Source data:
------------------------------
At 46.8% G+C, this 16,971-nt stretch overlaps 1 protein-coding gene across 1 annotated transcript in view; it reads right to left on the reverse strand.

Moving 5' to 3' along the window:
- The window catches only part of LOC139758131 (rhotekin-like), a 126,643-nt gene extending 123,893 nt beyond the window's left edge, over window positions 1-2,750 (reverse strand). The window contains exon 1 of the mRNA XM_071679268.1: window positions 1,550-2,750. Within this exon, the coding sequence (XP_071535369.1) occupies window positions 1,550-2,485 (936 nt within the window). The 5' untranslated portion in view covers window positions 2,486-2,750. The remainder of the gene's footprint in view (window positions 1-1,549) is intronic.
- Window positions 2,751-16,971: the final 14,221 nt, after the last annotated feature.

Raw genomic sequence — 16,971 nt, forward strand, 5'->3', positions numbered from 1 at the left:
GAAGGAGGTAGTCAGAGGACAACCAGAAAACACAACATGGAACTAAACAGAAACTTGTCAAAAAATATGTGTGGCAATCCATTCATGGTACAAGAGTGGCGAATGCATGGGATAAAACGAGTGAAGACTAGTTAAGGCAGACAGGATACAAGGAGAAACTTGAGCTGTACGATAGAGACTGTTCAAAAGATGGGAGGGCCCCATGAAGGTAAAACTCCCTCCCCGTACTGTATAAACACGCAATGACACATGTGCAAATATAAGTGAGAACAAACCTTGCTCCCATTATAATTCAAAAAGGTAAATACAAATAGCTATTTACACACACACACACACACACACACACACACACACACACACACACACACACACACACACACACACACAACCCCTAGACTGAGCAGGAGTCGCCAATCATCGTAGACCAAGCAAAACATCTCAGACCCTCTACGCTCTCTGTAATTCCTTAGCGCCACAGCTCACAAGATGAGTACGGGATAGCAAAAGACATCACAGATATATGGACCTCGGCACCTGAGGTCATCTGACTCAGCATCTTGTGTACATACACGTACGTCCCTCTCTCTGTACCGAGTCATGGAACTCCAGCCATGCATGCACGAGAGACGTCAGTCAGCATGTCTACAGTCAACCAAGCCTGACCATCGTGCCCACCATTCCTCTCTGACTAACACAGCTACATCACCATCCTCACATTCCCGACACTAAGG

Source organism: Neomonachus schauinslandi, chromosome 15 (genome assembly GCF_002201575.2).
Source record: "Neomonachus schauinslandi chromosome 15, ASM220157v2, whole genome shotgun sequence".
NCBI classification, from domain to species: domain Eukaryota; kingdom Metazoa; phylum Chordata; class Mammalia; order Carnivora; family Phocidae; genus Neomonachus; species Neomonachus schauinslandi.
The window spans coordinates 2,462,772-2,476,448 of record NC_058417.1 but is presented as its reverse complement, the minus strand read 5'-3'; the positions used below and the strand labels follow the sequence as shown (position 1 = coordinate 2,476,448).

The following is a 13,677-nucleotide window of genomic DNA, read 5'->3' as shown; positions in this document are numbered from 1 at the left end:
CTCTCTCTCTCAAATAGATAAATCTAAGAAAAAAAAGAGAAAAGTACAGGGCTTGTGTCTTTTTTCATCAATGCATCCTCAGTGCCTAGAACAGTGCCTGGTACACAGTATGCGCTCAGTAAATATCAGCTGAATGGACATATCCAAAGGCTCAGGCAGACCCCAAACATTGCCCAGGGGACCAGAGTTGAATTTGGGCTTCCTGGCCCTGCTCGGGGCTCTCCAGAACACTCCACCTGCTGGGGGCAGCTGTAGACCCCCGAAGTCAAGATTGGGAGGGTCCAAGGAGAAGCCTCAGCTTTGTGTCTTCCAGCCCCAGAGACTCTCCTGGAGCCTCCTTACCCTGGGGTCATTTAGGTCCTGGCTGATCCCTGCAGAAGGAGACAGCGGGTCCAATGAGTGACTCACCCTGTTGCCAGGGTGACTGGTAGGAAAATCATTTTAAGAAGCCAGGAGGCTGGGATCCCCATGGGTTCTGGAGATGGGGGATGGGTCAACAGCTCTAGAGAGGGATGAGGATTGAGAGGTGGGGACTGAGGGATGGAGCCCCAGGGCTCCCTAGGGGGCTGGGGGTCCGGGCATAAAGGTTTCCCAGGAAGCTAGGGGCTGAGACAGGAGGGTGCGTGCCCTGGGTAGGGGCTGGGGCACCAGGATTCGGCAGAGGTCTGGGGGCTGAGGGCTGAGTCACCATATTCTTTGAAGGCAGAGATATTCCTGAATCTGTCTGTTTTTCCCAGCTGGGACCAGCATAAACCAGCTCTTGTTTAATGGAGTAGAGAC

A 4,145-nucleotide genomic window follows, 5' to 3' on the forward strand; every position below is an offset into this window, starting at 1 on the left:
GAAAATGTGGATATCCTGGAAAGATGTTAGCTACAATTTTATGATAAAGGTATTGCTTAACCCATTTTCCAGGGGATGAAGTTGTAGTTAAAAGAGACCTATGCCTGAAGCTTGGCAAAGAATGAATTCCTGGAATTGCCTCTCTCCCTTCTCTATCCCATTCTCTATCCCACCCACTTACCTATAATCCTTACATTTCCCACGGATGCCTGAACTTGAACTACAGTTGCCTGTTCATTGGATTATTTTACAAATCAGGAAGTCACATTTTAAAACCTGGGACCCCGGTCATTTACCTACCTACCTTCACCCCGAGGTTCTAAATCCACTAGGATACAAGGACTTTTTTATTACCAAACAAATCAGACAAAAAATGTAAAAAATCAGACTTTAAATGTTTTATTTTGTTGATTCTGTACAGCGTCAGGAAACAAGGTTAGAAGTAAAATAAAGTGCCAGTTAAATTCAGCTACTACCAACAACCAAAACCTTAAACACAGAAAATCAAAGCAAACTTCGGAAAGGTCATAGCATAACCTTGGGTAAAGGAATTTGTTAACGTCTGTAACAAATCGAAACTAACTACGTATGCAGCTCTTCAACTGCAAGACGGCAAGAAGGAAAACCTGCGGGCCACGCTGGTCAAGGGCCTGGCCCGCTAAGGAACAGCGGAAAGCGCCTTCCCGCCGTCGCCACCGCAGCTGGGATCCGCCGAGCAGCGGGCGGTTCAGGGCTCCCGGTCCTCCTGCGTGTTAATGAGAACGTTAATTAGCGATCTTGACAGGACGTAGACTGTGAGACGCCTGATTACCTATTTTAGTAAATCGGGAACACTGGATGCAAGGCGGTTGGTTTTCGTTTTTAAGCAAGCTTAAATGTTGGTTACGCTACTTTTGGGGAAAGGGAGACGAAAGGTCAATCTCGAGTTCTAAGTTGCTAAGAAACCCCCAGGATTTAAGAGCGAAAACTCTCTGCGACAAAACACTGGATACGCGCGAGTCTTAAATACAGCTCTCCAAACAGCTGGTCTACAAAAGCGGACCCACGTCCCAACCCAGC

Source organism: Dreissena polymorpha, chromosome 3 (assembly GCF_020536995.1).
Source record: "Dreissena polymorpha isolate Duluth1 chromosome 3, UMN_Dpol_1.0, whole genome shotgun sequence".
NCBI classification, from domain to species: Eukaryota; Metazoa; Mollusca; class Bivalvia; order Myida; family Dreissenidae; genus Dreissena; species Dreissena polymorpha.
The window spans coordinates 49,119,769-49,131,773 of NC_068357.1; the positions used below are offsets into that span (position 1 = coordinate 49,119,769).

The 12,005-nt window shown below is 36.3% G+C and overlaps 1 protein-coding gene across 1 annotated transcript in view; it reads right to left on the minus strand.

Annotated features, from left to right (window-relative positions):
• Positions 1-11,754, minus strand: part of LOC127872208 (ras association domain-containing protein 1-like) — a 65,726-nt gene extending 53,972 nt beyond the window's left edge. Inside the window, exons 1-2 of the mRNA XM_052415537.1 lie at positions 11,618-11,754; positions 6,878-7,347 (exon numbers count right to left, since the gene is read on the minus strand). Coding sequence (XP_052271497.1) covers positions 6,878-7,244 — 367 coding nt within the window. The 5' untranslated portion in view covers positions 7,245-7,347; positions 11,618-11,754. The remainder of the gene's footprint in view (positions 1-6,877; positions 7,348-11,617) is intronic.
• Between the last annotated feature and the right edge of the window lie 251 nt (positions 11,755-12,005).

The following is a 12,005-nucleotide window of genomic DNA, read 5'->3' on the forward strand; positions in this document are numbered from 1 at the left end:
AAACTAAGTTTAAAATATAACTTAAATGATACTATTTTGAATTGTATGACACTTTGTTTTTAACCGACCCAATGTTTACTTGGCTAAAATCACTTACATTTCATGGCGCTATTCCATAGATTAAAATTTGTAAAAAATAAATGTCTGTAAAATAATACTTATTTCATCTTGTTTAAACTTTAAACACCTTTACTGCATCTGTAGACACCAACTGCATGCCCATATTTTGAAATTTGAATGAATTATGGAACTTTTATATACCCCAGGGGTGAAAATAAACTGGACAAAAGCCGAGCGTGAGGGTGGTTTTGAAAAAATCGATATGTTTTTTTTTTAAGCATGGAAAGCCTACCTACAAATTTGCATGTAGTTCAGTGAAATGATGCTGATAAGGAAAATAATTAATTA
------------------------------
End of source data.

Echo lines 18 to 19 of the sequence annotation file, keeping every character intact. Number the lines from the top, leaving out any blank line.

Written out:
The window spans coordinates 49,119,769-49,131,773 of NC_068357.1; the positions used below are offsets into that span (position 1 = coordinate 49,119,769).

The 12,005-nt window shown below is 36.3% G+C and overlaps 1 protein-coding gene across 1 annotated transcript in view; it reads right to left on the minus strand.